On Thursday night, representatives from dozens of Minnesota breweries flew out to Denver for the annual Great American Beer Festival.
On Sunday, 11 of them flew back with 10 pounds of gold in their carry-on.
The Great American Beer Festival, which has been hosted by the Brewers Association since 1982, is essentially the Academy Awards for America’s beermakers. While Minnesota has always fared well (taking home an average of 3.68 GABF medals each year since 2000), never have local beers been nationally recognized like in 2018.
This year, Minnesota brewers collected four bronze medals, four silvers, and four golds. In all that's 12 medals in 12 different categories from 11 separate breweries. The total nearly doubles the highest mark of 7 set back in 2015. Below are the winning beers by medal; the complete list of GABF winners is available here.
Classic Saison: Bent Paddle Saison
Field Beer: Lakes & Legends Cool for the Summer
Export Stout: Steel Toe Dissent
Kellerbier or Zwickelbier: Summit Keller Pils
Fruited American-Style Sour Ale: Eastlake Kirby Pucker No. 21
Specialty Saison: Insight Sunken City
Other Strong Beer: Spilled Grain False Hope
English-Style Summer Ale: Steel Toe Provider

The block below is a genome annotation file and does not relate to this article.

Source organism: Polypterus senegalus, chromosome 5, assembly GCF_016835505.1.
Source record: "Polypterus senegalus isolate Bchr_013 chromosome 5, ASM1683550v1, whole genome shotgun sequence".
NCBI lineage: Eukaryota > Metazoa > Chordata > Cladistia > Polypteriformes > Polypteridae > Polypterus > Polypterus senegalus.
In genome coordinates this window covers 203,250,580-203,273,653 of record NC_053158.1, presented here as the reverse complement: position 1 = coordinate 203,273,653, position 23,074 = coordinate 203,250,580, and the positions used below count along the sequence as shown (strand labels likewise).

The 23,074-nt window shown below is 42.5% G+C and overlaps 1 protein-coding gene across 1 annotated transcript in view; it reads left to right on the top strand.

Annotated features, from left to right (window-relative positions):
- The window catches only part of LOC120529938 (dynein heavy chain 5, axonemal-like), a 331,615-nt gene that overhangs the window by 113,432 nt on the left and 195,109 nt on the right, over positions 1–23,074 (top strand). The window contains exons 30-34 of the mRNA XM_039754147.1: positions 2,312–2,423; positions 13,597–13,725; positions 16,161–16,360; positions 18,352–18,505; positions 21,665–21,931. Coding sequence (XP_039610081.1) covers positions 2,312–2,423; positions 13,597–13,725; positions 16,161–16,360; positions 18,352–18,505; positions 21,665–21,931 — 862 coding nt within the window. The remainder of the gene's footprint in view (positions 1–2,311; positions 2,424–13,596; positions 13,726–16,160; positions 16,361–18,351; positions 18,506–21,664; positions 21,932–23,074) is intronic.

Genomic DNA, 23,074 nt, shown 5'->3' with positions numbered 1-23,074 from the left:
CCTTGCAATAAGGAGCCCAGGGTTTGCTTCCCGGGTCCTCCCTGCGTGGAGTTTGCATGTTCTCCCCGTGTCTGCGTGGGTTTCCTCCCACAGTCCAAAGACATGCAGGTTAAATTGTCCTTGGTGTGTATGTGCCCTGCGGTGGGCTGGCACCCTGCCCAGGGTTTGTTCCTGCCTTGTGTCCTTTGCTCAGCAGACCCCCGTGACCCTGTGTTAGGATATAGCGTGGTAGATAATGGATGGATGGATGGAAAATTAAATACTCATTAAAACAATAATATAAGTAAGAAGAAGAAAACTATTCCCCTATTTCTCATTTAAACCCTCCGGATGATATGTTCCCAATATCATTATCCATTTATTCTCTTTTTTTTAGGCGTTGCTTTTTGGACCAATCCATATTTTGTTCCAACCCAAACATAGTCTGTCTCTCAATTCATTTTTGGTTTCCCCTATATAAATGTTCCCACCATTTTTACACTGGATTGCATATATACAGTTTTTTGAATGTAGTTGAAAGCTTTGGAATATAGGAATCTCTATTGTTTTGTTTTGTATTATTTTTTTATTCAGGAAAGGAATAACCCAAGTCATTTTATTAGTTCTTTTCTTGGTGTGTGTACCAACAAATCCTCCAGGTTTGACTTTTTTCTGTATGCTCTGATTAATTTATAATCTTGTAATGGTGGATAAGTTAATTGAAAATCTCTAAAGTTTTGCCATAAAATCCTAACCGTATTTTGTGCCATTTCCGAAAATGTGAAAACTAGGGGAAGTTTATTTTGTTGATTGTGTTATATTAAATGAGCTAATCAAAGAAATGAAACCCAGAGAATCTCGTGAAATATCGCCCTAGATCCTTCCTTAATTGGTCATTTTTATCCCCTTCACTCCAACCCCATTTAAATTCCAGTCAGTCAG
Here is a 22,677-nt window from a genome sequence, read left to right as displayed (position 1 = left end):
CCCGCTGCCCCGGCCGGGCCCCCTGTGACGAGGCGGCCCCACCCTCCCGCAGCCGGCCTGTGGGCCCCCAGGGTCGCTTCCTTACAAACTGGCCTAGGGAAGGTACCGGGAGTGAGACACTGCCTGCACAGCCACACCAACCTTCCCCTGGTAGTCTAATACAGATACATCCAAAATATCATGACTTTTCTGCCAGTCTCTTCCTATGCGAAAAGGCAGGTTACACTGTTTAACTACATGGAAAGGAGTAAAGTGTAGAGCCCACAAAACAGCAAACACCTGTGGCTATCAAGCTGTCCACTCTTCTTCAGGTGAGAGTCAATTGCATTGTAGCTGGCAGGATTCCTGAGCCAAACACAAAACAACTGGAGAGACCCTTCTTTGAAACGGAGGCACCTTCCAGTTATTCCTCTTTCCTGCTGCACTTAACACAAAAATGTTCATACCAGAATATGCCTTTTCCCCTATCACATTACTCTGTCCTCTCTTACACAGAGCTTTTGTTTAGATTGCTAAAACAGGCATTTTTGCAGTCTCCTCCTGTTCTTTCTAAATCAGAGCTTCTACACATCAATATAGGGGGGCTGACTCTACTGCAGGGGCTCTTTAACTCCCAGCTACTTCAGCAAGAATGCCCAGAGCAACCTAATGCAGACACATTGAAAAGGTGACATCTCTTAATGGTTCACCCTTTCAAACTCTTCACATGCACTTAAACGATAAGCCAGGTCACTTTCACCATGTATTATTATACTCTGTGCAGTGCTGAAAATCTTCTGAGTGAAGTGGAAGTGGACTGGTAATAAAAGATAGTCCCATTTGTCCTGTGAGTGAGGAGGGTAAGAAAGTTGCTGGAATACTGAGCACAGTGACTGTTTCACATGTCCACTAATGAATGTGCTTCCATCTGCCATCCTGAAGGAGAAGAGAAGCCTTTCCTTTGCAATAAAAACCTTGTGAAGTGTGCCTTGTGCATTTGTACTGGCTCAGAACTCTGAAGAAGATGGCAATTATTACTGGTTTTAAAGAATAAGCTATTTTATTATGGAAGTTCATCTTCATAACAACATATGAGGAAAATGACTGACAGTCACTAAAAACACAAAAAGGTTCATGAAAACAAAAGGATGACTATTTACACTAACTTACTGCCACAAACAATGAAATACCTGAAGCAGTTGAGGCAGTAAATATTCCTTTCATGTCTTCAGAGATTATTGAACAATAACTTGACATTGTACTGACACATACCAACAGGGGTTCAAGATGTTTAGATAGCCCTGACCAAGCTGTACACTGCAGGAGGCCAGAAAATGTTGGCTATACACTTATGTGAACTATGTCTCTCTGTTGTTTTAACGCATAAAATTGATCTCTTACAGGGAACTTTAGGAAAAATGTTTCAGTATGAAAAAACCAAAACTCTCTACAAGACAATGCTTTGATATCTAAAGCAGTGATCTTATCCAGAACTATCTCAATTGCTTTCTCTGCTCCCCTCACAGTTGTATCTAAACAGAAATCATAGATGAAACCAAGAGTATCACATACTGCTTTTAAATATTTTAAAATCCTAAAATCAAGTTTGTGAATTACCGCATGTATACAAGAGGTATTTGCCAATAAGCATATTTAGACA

English-Style Brown Ale: The Freehouse No. 3 Brown
Coffee Beer: Modist First Call
Herb and Spice Beer: Tin Whiskers Wheatstone Bridge
German-Style Altbier: Utepils Alt 1848
“Minnesota craft beer fans know that our breweries are making some of the best beers in the country,” Lauren Bennett McGinty, executive director of the Minnesota Craft Brewers Guild, said in a press release. “[W]e are excited to see that the judges for the prestigious GABF awards agree.”
The big showing comes after Minnesota beers made a triumphant return to the Zymurgy “50 Best Beers in America” list earlier this summer.
While the majority of the 2018 GABF winners (six; Lakes & Legends, Eastlake, Insight, the Freehouse, Modist, and Utepils) are located in Minneapolis, the geographical spread of those taking home honors (two from St. Paul, one from Duluth, one from St. Louis Park, and one from Annandale) portends a brewing scene that is healthily growing on both local and national scales.